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I'd like to expose a machine running Windows Server 2012 to the internet. I plan to run a single application that uses a specific port (say 12345) and then use RDP through 3389 to logon and manage it. I would use the firewall to block access to all but these two ports.

Assuming the single application itself is secure, I'd like to know whether there are aspects of security I need to consider, and if so, what they are.

Update 9/26/16 Sorry I didn't respond sooner; one of my email filters marked your reply as read. Thanks for replying.

I plan to rent a server, or virtual server, from someone like 1&1. Based on your response I guess I'd rent two and use one as a router. Maybe all of their servers sit behind a router - I'll have to ask.

I've noted your bulleted suggestions and they all make sense. I'll look into smart CDN services.

I think I understand the matter of dealing with DDOS attacks on the open ports but I'm not quite clear about how the machine is vulnerable if I've blocked all ports except for the application and RDP. Could you expand on this a little?

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I wouldn't recommend connecting any machine direct to the Internet if you can help it. There are too many attack vectors that you are exposing yourself to, many of which will be unknown.

In any case, doing so would be very unusual indeed. In almost every case, you would connect the server via a router that would have at least some basic protections built in. Things such as invalid packets and basic Denial of Service attack protection are common. You would also use that to limit the incoming open ports and forward incoming traffic to the correct internal IP address (NAT).

In addition, you need to make sure that:

  • The server & its software is constantly patched. Ideally, patches should be pushed from a trusted server deeper inside a protected internal network.
  • You are running anti-malware protection. At least Windows Defender.
  • You should turn off every process that isn't needed and uninstall all unnecessary software and services
  • You should move the RDP connection onto a non-standard port. You can do this at the router/firewall using port forwarding or on the server itself.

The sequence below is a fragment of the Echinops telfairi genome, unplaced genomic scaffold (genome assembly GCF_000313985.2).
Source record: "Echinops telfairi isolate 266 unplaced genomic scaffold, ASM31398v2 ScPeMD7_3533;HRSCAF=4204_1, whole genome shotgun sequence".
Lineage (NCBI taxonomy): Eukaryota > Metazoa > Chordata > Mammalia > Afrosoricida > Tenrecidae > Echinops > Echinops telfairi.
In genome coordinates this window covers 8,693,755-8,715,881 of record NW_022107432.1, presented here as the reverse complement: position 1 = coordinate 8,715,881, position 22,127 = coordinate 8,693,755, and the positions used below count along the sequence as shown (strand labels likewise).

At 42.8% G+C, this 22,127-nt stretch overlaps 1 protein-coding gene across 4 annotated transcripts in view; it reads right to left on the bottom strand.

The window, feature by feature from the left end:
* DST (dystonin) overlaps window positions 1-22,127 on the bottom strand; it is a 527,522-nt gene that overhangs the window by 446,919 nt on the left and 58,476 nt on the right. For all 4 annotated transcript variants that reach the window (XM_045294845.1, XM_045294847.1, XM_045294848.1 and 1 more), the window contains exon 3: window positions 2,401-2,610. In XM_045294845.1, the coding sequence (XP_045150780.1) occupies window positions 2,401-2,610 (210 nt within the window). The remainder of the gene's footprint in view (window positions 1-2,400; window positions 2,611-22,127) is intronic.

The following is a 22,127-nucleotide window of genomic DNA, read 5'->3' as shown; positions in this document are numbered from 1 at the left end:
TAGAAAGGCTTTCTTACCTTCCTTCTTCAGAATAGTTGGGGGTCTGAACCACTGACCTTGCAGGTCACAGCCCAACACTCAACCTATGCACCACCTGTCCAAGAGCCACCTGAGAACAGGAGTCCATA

• You can also configure the RDP server to use TLS which will provide additional protection over the standard RDP traffic.
  • You must make sure there are no default user names on the server and that any user ID's have very strong passcodes, especially admin users.
  • You should use another machine - preferably further inside a protected network - to grab logs from the server and those logs should be monitored for unusual activity. This should be done automatically using a monitoring system.

You might also want to think about denial of service attacks. If the application that is being served is a web service, you might consider using a smart CDN service such as Cloudflare to provide smart caching and DDOS protection. In that case, you can restrict incoming connections to the app port to only be from the CDN.

Of course, how much effort you put into this depends partly on the value of the information the server is handling. But you also have some responsibility to the rest of the Internet to ensure your server doesn't end up as part of a botnet.

  • If I were to close all ports but the (relocated) RDP and app port, and then use the Windows Firewall Scope setting to restrict the remote IP address to only those that are trusted would that address the DDOS attack and the other vectors you referenced? – Will Sep 26 '16 at 15:44
  • Yes, that should do it as long as even the used ports don't return anything when accessed from a non-trusted device. That's easily tested of course but should be the case anyway. It is possible that you could be subject to a flood attack - that's a DDOS that clogs up your Internet connection or overloads the router. However, they are generally rare unless someone is likely to specifically target you. If you are a potential target, you need to get together with your ISP to work out mitigations. – Julian Knight Sep 26 '16 at 19:44
  • Sorry I didn't respond sooner. I don't seemed to have received an email on your comment. Regarding your suggestion that used ports don't return anything: tcp servers listen() and then accept() when someone connects. I'm not sure how you'd avoid this as you need to get something from the connector (first round of handshake, etc) to find out whether the server should proceed. How would you avoid this condition? – Will Oct 27 '16 at 17:28
  • All I meant was that all inbound traffic except the ports you want should be silently dropped which should be the default. – Julian Knight Oct 29 '16 at 21:41
  • Ok, so there's no avoiding the condition. I think I'm clear now. – Will Nov 11 '16 at 22:41

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